- Fighting the Machines: New Risks in a Transparent Financial System
Transparency became the ultimate buzzword among policymakers and bankers debating the causes of the turmoil that beset international financial markets from August 2007 well into 2009. Many argued that without the tangled, opaque web of liabilities formed by credit default swaps, collateralized debt obligations, special purpose vehicles, and various other financial derivative, securitization, and funding schemes, the financial crisis of 2007 and 2008 would never have occurred. Advocates of this point have a strong case; with a clearer picture of banks’ liabilities, the seizing of credit markets would not have been nearly as pronounced and might have been averted. The regulatory reforms passed by the U.S. Congress in the spring of 2010 put a high priority on increased transparency in financial markets, and much of the international dialogue has also focused on the need for increased transparency to enable greater market efficiency. To promote transparency, reforms have favored normally traded financial instruments over esoteric, customized securities, and promoted the establishment of entirely new central clearing systems for the previously fragmented financial derivatives market.
Yet just as Congress was debating the final details of landmark financial reform legislation, the markets demonstrated the hazards of focusing exclusively on financial transparency. On 6 May 2010, in mere minutes, major financial indices dropped by as much as 10 percent. In the ensuing frenzy, analysts and journalists cited concerns over everything from the health of European banks to tensions between North and South Korea in an attempt to explain the startling decline. Over time, investigations revealed that the brief episode of panic that roiled the market that afternoon originated not in rational human concerns, but rather in mechanical error. Four months after the crash, the exact cause of the breakdown remained elusive. The difficulty in pinpointing the exact source of the crash highlights the dangers of excessive reliance on mechanical trading. This computer driven trading has become the favored engine to generate returns for many large hedge funds, and depends on simplified securities and transparent financial exchanges through which computers can analyze and submit trades in a rapid manner. [End Page 33] Though financial reform has in many ways addressed the problems of the recent financial crisis, by focusing on transparency, encouraging the standardization of financial instruments, and mandating large expansions in exchanges for financial derivatives, policymakers have increased the potential for a computer-sparked financial panic.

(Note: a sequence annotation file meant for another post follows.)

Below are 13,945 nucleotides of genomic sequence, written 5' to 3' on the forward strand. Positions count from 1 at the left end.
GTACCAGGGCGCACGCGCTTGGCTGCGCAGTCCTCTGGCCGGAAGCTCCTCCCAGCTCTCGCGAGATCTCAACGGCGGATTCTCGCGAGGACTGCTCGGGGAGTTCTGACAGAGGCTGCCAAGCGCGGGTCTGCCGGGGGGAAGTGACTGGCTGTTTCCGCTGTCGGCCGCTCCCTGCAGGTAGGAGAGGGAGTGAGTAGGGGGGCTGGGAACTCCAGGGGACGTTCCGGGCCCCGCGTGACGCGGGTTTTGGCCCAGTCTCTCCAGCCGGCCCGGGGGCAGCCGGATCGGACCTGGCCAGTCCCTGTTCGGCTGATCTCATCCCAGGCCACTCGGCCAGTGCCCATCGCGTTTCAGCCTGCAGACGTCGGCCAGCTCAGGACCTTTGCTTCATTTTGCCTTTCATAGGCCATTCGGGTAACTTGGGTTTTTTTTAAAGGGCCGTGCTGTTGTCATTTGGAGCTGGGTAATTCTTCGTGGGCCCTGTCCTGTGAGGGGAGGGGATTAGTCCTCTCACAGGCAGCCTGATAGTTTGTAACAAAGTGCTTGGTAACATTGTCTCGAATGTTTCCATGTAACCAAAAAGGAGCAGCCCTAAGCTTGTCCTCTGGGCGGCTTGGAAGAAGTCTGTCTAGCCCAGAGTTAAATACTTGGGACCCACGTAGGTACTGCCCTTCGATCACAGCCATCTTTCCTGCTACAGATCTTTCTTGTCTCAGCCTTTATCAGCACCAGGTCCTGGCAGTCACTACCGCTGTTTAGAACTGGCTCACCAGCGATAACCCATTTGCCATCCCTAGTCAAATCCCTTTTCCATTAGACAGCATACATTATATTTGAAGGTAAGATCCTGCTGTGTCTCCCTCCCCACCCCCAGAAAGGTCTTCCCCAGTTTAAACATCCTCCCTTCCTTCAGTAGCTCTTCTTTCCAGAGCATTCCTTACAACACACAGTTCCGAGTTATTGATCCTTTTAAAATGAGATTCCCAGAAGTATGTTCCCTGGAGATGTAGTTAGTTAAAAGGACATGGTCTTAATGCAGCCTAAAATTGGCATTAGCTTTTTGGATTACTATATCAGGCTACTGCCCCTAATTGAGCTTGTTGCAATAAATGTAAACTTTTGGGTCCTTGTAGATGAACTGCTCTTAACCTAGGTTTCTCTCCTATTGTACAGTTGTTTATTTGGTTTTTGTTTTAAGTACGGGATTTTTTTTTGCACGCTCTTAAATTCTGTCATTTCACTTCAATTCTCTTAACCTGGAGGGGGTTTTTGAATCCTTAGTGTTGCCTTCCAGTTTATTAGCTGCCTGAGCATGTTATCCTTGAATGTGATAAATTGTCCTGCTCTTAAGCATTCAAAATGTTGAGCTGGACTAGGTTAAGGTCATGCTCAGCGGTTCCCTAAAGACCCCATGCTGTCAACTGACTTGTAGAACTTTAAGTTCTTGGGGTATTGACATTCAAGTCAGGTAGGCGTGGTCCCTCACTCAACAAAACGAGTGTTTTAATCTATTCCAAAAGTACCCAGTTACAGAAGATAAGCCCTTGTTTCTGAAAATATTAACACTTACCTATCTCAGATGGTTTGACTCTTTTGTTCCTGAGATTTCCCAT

In the same manner that experts lauded the financial innovations that drove derivative and securitization markets until 2007, bankers and economists have traditionally cheered the innovations behind the rise of computer trading. A 2009 examination by a group of Federal Reserve Board economists found that despite alarms that many had raised about the potential for mechanical trading to wreak havoc on markets, empirical evidence suggested that certain computer driven trading platforms actually reduced volatility in foreign exchange markets.1 Their analysis found that human traders, not computers, were responsible for large trades that tended to move market prices, and that in times of high market volatility, computer driven trading platforms tended to provide buyers for panicked investors. These findings echo those of other recent studies, which also cited evidence that certain computer driven trading systems tended to reduce volatility and increase efficiency in the marketplace.2
The greater market transparency advocated by policymakers in the wake of the financial crisis has the potential to facilitate these benefits of computer driven, high frequency trading systems. Yet questions remain about the possibility for computer trading to spark large-scale systematic panics in the market. The conventional wisdom—that computer driven trading contributes to the day-to-day stability of financial markets—may be comforting, but it does not fully account for the potential for isolated events to set off a systemic crisis. Empirical research finds that large-scale correlations in computer trading systems are unlikely, but this does not alone render large movements in the market impossible. Events which have a small probability of occurring at any given time have a much higher probability of occurring over longer time horizons, a lesson in probability that many traders and risk managers painfully learned in 2007 and 2008...